This article was originally published in the Richmond Times Dispatch on July 10, 2022.
Diversity, equity, and inclusion has become a critical component of business strategies as companies increasingly recognize the value of a diverse workforce for more than just social justice reasons. Diversity allows for a wider range of ideas and solutions which can benefit the overall productivity of an organization.
A look at the diversity in the highest-paying and fastest growing jobs across the country, or elite jobs, shows the United States has plenty of progress to make to improve DEI in the elite workforce.
Chmura Economics & Analytics created an inclusion ratio to measure the inclusivity of these jobs. It compares the percentage of Black, Hispanic, and female workers in elite jobs with the percentage of each of these groups in all jobs. This ratio is equal to one when the demographic group is perfectly represented in elite jobs.
In other words, the share of the group in the overall workforce is the same as its share of workers in top jobs. Therefore, an inclusion ratio less than one implies that the demographic is underrepresented in these top jobs.
In each of the 100 largest metropolitan statistical areas in the nation, Blacks, Hispanics, and women were underrepresented in elite jobs based on data from the third quarter of 2021. Although metro areas represent the densest regions in the country, they still do not reflect the demographic distribution of the region’s population.
This lack of representation is not limited to one region of the country. Transcending stereotypes, the South is home to nine of the ten most representative MSAs for Blacks. The highest inclusion ratio for Blacks is 0.72 in McAllen, Texas, and the lowest is 0.35 in San Francisco.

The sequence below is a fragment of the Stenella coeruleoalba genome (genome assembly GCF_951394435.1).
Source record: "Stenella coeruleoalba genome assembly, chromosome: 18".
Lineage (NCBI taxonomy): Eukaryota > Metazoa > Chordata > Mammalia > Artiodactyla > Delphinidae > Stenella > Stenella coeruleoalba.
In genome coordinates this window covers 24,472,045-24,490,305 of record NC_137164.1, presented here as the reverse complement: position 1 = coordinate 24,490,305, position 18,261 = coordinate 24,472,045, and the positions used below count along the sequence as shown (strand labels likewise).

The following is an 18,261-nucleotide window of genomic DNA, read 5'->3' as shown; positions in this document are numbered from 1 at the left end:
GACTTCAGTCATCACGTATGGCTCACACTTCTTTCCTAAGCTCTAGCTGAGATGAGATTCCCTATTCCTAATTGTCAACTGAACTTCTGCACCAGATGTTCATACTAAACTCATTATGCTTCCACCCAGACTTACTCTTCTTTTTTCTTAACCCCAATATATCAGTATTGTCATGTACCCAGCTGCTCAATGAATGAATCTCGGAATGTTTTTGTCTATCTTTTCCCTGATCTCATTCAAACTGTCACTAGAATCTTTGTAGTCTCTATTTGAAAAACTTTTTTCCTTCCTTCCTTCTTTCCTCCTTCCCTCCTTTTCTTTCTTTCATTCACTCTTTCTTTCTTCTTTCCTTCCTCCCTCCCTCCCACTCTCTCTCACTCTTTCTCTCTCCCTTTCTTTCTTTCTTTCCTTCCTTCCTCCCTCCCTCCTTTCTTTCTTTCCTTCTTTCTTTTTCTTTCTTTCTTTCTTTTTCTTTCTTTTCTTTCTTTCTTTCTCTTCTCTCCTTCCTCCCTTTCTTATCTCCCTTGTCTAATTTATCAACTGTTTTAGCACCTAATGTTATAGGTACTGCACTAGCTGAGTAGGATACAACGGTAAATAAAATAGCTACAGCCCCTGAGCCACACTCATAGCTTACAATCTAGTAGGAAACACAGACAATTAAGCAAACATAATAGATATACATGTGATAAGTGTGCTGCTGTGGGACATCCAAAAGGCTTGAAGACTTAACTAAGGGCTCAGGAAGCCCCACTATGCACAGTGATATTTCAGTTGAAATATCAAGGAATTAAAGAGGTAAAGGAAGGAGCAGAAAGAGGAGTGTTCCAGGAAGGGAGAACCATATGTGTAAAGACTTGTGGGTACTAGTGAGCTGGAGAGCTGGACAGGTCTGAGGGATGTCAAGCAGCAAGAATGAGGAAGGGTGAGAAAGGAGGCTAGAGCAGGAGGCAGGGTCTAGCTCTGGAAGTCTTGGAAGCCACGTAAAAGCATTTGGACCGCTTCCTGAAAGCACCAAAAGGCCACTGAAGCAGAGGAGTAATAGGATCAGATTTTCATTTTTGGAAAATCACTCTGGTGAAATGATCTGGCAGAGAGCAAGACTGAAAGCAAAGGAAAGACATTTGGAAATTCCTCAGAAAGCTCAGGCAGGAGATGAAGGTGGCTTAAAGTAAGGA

Representation of women and Blacks in elite jobs tends to increase as population decreases.
The Los Angeles area is one of the most populated in the country, but it has one of the lowest inclusion ratios for women at 0.65. Lancaster, Pennsylvania has a population less than one-twentieth the size of L.A., but it has one of the top inclusion rates for women at 0.78.
In areas where there is a denser population of a certain demographic, this group is generally better represented in top jobs.
For example, El Paso, Texas is 83% Hispanic and has one of the highest inclusion ratios for Hispanics at 0.85.
The Richmond area is trailing behind in the inclusion of all three demographic groups that we measured.
The table below shows Richmond’s inclusion ratios and the area’s rankings for each demographic out of all 100 MSAs where a ranking of one means it is the most inclusive region:
|Source: JobsEQ® by Chmura Economics & Analytics|
Richmond, like the U.S., has an inclusion problem in that the proportion of Blacks, Hispanics, and women in elite jobs falls far below that of all jobs. Workers in all three groups are more likely to occupy lower status, lower paying jobs.
You can download the report at www.chmura.com/dei-report